10 Dec 2013, 11:13 AM Reply Like
  • David RG
    , contributor
    Comments (1034) | Send Message
     
    "Overall penetration will still be about 15%"

     

    Apple is in China with 6% market share. Unicom and Telecom have over 50% share of 3G subscribers. Why would the implied share be higher at China Mobile than 10-12%? You think they will do a better job selling iPhones in rural China than the two others have done in more urban areas?
    10 Dec 2013, 12:36 PM Reply Like
  • drmwsunner
    , contributor
    Comments (115) | Send Message
     
    Follow the "yellow brick road." Who are these people, and how does anyone know how much the deal will mean. 700 million subscribers, guess what I'll take the "high" road on this one, and say that this BAML call is a "cheap shot" and sounds more like bashing than intelligent commentary.
    10 Dec 2013, 11:22 AM Reply Like
  • Cintos
    , contributor
    Comments (89) | Send Message
     
    Of course, why would an Apple customer - anywhere - decide his old GSM iPhone is fine, and be disinterested in a new LTE_4G phone. Oh, right, that would be the sentiment of a non-iPhone user. LISTEN to the CUSTOMER!
    10 Dec 2013, 11:27 AM Reply Like
  • StuartKats
    , contributor
    Comments (40) | Send Message
     
    I find analysts' attempt to quantify the value proposition an Apple product misses the mark by a wide margin because the value is in the product's aesthetic which is by definition not measurable. I'm beginning to suspect that it should be the luxury brand analyst that should cover Apple vs. technology.
    10 Dec 2013, 05:50 PM Reply Like
  • jamesmarash
    , contributor
    Comments (10) | Send Message
     
    every analyst I have read ignores the cultural bias of the Chinese people which is an inferior regard for Korea, the people and its products. china regards itself as being on the highest rung of ladder when considering Asian cultures, and there is and always has been antipathy toward regarding others in Asia as equals. Japan occupied Korea for 2 generations, and brutally, and carried with it a racial hatred for the Koreans. that is one of the reasons why apple has 75% of the market in Japan. the Chinese do not hate the Koreans, they just look down on them, considering them of an inferior culture. the Chinese are very status conscious, and there will be a massive shift from the Samsung androids to the iphone for all the reasons listed above, as well as the not so inconsequential superiority of the iphone to anything Samsung has to offer. look for apple to capture the same percentage in china as it did in Japan, and enjoy the ride. I can't wait to see the looks on all these ill educated, narrowly educated analysts when the numbers begin rolling in far in excess than even the most sanguine forecasts.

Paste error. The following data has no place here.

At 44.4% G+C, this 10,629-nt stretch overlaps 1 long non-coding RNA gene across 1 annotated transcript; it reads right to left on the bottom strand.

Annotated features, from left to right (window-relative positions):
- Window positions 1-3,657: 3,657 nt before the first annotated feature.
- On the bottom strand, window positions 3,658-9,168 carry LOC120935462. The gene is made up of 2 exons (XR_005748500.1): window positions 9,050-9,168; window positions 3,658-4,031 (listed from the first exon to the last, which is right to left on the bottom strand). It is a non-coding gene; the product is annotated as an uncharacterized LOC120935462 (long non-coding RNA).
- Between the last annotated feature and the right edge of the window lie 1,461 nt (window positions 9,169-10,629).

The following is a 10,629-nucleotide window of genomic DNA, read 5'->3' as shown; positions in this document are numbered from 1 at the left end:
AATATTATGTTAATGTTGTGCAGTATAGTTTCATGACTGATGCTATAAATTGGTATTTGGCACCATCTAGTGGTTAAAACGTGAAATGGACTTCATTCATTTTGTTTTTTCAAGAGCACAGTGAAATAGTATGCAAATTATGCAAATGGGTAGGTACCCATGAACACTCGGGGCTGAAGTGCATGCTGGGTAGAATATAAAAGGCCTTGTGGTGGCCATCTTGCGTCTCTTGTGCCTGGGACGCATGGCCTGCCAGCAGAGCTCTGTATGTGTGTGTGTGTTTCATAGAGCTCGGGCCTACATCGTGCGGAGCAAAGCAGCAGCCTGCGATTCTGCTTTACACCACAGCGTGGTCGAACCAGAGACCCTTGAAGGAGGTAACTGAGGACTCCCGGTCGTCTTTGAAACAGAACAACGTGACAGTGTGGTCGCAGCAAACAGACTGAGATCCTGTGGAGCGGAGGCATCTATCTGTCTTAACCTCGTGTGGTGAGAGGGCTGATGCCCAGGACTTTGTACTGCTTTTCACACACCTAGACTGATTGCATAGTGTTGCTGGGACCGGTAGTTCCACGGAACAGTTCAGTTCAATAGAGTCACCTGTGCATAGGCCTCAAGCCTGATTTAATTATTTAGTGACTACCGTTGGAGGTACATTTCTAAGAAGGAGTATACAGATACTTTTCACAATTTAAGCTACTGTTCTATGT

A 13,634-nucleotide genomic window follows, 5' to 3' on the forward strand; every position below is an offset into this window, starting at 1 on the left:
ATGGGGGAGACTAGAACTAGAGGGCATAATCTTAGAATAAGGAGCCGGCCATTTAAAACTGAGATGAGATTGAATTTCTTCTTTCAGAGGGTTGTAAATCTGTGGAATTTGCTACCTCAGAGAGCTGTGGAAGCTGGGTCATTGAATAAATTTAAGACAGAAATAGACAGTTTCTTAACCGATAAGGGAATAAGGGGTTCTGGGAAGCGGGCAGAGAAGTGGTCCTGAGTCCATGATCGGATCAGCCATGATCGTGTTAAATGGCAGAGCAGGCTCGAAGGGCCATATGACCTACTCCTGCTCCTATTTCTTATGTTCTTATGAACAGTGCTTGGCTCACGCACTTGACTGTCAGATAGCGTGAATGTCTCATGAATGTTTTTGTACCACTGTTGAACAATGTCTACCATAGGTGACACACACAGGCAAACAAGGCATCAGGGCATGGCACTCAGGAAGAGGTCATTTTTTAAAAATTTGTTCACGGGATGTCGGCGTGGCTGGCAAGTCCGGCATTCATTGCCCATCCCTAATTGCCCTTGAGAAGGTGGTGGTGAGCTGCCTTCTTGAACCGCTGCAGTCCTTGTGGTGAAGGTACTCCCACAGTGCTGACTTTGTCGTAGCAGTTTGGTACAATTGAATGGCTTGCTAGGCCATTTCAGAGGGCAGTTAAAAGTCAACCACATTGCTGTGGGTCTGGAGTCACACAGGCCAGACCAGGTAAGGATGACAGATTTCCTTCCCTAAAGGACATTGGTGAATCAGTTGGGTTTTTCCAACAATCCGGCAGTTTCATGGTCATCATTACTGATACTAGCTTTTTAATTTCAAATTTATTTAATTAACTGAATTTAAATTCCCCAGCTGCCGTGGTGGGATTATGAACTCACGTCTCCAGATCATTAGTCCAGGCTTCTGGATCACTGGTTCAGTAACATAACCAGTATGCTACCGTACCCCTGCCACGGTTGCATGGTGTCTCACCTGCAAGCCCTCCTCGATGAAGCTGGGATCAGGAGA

11 Dec 2013, 08:07 AM Reply Like
  • Dick6
    , contributor
    Comments (18) | Send Message
     
    Incremental sales of 10 mn is idiotic because the replacement average is 3 years and there are already 30 to 45 million people on the network.

     

    And if you want to master Apple, read all of HUMBLE EAGLES comments, I respect his analysis more than anyone else on SeekingAlpha.
    12 Dec 2013, 03:45 AM Reply Like
  • taosjake
    , contributor
    Comments (10) | Send Message
     
    @jamesmarsh While I appreciate your providing cultural background, your over-generalizations risk misleading through caricature. China, Japan, and Korea are large and complex societies and there are many cross-currents. In China, Korean TV dramas, popular music, and fashion have large followings. My mother-in-law in Beijing once refused to come and visit me in Seoul because she would miss her beloved Korean drama! Similarly, one of my Chinese uncles-in-law hates all Koreans because of Korean gangster wartime behavior in Tianjin, while another reveres them because they assassinated Japanese generals etc. in Shanghai in the 1930s and because Kim Dae Jung was such an effective proponent of democratization. There is much contempt for Koreans out in Chinese cyberspace calling them ”Korean thugs” 高丽棒子 and Koreans are happily to respond in kind "짱게" very roughly "chink scum", but who are the largest group of foreign students in China? Koreans. And the largest group in South Korea? The Chinese. Chinese may be gritting their teeth a bit, but they buy Samsung and LG TVs in huge numbers. I do agree that Apple floats above all competition on a cloud of social prestige, but to be fair Samsung does have its fans. And Japanese-Korean relations are equally complex and full of paradoxes. Just some observations by an American who has been observing the scene for several decades. . . .
    12 Dec 2013, 05:31 AM Reply Like